Webinar: Tuesday, April 14, 2020 from 10:30 a.m. – 12:00 p.m. EST at the Hudson River Foundation
Due to safety concerns around the coronavirus outbreak, the Hudson River Foundation is moving to a webinar-only format for our Ned Ames spring seminar series. Please refer to our website for updated information on all upcoming events.
Thousands of legacy dams impound streams within the Hudson River watershed. These dams are being removed at an increasing pace to improve aquatic connectivity and public safety, yet the impacts of remobilizing impounded sediments behind these dams on downstream tidal environments remain unclear. Here we present results from surveys of sediments behind small impoundments in three tributary catchments along the Hudson River estuary. We pair results from tributary impoundments with observations of tidal marsh sediments at the mouth of each of the catchments. To generalize the potential impacts of dam removals on sediment dynamics in the estuary, we classify three types of dams: (1) active sediment traps with accommodation space at present; (2) run-of-river dams that contain sediment, but are presently filled; (3) impounded natural lakes where dam removal would not increase downstream sediment transport.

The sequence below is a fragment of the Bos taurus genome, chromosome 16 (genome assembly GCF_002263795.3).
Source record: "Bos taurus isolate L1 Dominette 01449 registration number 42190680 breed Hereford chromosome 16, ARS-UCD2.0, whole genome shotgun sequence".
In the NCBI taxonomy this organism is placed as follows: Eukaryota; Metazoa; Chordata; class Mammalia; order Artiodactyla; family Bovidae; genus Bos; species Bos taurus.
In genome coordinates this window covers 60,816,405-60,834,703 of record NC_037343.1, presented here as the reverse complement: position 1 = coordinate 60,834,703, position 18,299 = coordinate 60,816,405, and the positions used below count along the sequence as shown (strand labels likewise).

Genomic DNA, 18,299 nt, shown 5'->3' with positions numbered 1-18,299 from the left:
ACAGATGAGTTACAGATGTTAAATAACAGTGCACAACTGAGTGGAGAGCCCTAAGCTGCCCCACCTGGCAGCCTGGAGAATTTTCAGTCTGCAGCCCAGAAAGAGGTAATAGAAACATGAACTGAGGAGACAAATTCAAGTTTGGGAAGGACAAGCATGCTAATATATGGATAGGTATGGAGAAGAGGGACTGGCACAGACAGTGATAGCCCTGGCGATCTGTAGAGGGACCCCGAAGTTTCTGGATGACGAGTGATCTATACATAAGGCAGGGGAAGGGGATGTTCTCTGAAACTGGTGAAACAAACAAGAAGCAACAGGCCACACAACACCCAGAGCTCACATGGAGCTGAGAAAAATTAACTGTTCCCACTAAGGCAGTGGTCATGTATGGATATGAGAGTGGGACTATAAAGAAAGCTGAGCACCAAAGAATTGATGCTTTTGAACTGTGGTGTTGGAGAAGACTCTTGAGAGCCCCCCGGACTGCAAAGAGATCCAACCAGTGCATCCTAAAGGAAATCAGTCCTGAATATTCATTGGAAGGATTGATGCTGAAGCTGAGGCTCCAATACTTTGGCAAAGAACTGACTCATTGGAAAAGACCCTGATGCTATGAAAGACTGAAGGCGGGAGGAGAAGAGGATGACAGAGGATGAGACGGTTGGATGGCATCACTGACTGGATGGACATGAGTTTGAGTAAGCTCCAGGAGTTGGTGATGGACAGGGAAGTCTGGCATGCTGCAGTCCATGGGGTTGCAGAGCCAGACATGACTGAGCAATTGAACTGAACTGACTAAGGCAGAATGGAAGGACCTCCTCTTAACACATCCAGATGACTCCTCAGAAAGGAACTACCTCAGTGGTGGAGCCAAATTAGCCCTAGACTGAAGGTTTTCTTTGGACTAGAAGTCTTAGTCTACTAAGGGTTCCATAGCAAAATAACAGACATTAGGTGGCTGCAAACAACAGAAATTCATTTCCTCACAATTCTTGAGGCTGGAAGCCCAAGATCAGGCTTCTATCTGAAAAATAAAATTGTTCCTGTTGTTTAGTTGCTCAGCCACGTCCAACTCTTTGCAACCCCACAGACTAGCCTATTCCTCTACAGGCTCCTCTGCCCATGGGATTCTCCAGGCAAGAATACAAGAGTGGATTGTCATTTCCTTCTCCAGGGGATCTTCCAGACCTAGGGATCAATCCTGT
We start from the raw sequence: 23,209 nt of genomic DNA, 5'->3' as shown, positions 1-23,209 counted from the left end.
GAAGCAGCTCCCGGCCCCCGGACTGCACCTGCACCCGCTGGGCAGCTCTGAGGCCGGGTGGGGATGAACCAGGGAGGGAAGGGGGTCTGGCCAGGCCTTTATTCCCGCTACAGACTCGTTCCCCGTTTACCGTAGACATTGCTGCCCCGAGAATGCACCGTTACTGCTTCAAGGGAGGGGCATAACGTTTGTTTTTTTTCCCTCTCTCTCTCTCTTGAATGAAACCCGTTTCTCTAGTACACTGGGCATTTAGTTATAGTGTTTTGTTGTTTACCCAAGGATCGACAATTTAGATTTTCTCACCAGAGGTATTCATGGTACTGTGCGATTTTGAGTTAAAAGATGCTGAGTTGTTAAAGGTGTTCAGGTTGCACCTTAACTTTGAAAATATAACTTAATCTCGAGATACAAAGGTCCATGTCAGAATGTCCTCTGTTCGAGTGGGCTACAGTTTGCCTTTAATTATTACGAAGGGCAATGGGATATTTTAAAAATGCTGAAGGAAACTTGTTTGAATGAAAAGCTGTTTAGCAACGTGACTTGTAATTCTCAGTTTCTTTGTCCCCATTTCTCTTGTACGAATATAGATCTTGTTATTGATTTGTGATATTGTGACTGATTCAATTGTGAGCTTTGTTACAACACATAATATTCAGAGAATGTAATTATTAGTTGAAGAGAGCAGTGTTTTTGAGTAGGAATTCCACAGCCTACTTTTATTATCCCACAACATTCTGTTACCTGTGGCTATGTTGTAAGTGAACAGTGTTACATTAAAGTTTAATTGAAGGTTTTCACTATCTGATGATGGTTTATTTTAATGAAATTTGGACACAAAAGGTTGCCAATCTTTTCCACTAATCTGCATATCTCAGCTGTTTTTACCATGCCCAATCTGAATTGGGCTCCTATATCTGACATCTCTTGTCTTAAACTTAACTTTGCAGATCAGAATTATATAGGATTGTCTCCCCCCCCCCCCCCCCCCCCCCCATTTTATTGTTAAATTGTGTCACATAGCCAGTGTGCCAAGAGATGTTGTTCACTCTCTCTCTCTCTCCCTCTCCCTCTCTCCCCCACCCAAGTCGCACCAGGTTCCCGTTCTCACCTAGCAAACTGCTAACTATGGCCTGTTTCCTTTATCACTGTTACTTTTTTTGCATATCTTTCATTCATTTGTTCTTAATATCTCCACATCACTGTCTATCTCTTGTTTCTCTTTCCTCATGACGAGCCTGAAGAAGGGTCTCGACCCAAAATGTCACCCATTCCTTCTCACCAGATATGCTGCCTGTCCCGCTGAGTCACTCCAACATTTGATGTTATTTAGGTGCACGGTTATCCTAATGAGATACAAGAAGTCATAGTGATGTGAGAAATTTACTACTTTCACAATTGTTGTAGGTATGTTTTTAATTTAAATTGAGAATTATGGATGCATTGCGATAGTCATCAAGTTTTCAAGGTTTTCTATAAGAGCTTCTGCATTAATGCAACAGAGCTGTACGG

In some tidal marshes, we find that anthropogenic alterations to the estuarine bathymetry or shoreline (e.g. railroad trestles, dredge spoils emplacement) have dramatically increased deposition of fine-grained marsh muds. Marshes have vertically accreted at 1-2 cm/yr, much faster than relative sea level rise, despite the onset of these marshes during the period of peak dam building and potential reduction in sediment supply. This suggests that marsh-building sediment originates predominantly from the main stem of the river, not local tributaries, and that this supply is sufficient to maintain accretion rates much greater than sea level rise. Any increase in sediment supply due to dam removal on these tributaries would have little impact on tidal wetlands along the main channel of the Hudson.
- Brian Yellen, Ph.D., Assistant Professor, UMass Amherst